By Tim Hayes

In rummaging through some plastic tubs in the garage a few weeks ago, in preparation for decorating the house for the holidays, I came across an old red fleece jacket, a pair of black leather gloves, some jingle bells, and a well-worn old Santa hat with the beard sewn right onto it.  It made me smile and sigh at the same time.

In our family, Christmas Eve has always been a magical time for the little kids.  Years ago, it touched our children when they were small.  In more recent years, it’s been our nephew and nieces.

The centerpiece of family gatherings each Christmas Eve came as Santa made his annual appearance at the front window, ringing his jingle bells, and waving to the kids inside the house.  We have videotapes of our kids literally leaping with excitement and joy when the Big Guy came around.  Back then, I was inside operating the camera while my father-in-law pulled Santa duty out in the snow.

Somewhere along the way the torch got passed to me, as the Christmas Eve family gathering shifted to our house.  After everyone had eaten their fill, with the adults laughing and chatting in the dining room and the kids having fun in the living room, I would eventually get the silent signal to disappear – usually under the guise of taking out the trash or some such ruse.

Down to the garage I’d go, donning the red fleece, black gloves, hat and beard.  Then, trying to keep the jingle bells as quiet as possible, I’d sneak outside, sans eyeglasses, and start my approach to the big windows in the front of the house.  Shaking the bells for all they were worth, blind as a bat in the dark, trying not to trip over the Christmas lights and decorations in the front yard, “Santa” made his yearly visit, waving to the kids somewhere on the other side of the steamed-up front windows.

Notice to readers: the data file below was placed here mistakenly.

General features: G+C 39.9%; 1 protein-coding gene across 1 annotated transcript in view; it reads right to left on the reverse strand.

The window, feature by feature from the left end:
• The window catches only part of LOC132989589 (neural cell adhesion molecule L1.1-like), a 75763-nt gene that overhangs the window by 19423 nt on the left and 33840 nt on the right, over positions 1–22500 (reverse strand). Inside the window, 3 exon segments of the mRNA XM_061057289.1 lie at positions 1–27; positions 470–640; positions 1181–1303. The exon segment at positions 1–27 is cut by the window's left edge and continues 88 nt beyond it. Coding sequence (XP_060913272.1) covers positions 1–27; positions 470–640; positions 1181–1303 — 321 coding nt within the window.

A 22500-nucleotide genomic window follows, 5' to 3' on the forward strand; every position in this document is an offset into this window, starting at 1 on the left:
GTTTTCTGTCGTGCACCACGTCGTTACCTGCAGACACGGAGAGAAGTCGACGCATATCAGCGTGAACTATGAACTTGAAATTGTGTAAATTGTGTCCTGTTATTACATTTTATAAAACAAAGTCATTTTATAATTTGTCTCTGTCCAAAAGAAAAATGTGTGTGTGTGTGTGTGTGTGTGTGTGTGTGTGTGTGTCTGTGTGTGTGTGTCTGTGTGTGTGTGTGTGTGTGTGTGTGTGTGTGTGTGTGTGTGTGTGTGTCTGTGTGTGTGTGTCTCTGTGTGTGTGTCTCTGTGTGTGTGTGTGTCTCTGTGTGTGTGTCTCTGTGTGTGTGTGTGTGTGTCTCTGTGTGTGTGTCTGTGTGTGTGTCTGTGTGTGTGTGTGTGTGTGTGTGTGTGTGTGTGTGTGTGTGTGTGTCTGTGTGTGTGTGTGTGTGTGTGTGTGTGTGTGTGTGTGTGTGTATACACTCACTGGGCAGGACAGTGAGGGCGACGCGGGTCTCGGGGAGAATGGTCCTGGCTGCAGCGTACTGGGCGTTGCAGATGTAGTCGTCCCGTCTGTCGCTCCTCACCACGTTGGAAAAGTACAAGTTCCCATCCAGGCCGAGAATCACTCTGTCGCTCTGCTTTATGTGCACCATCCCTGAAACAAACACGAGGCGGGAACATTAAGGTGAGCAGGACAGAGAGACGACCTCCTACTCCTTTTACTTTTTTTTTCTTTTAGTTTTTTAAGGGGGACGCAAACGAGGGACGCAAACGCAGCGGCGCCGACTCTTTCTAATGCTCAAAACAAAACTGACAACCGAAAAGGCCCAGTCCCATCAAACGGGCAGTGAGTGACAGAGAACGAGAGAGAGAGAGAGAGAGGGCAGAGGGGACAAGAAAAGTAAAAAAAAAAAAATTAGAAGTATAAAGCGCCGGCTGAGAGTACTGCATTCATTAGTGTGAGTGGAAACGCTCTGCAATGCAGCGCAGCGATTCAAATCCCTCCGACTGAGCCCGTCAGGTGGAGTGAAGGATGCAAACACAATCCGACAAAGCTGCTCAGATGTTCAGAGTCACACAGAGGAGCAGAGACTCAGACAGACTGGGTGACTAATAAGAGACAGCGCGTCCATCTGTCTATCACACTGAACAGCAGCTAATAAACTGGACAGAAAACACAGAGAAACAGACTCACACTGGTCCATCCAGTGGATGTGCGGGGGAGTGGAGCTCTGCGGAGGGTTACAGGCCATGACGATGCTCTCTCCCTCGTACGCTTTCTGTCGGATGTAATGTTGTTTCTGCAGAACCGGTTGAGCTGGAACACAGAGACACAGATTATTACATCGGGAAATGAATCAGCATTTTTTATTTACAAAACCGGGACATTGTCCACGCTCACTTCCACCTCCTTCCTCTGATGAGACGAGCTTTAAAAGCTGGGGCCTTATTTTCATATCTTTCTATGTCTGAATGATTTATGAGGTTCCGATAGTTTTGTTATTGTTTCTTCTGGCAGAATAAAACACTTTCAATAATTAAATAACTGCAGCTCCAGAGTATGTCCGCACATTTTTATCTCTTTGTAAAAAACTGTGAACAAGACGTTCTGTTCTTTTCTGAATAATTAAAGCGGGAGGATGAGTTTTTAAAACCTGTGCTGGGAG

It was really tough to see without those glasses, I’ll tell you.  I mean really tough.  But on Christmas Eve, you do what you gotta do.

The squeals and commotion inside – especially when the little ones were truly little, but big believers – was electrifying and filled your heart.  I looked forward to that three-minute slice of heaven for a lot of years.

We don’t have little kids in our family any more.  Everybody’s either in college, high school, or old enough that a visit in the window from Santa wouldn’t kick up the same enthusiasm these days.

But the stuff’s still in that plastic bin down in the garage.  Someday there will be little ones around here again, and when the time comes, I’ll be waiting for that silent signal to suit up and stumble around in the dark and snow, just to once more hear that precious sound of kids jumping out of their skin because Santa is in the window, waving to them.

Whether clad in red with a hat and beard, whether looking into your family’s eyes with profound love and gratitude, or whether staring in amazement and wonder at a baby in a stable, the spirit of Santa remains and perseveres, claiming hearts and making magic around the world. 

Merry Christmas, and may every good thing be yours.  See you in 2013.

Copyright 2012 Tim Hayes Consulting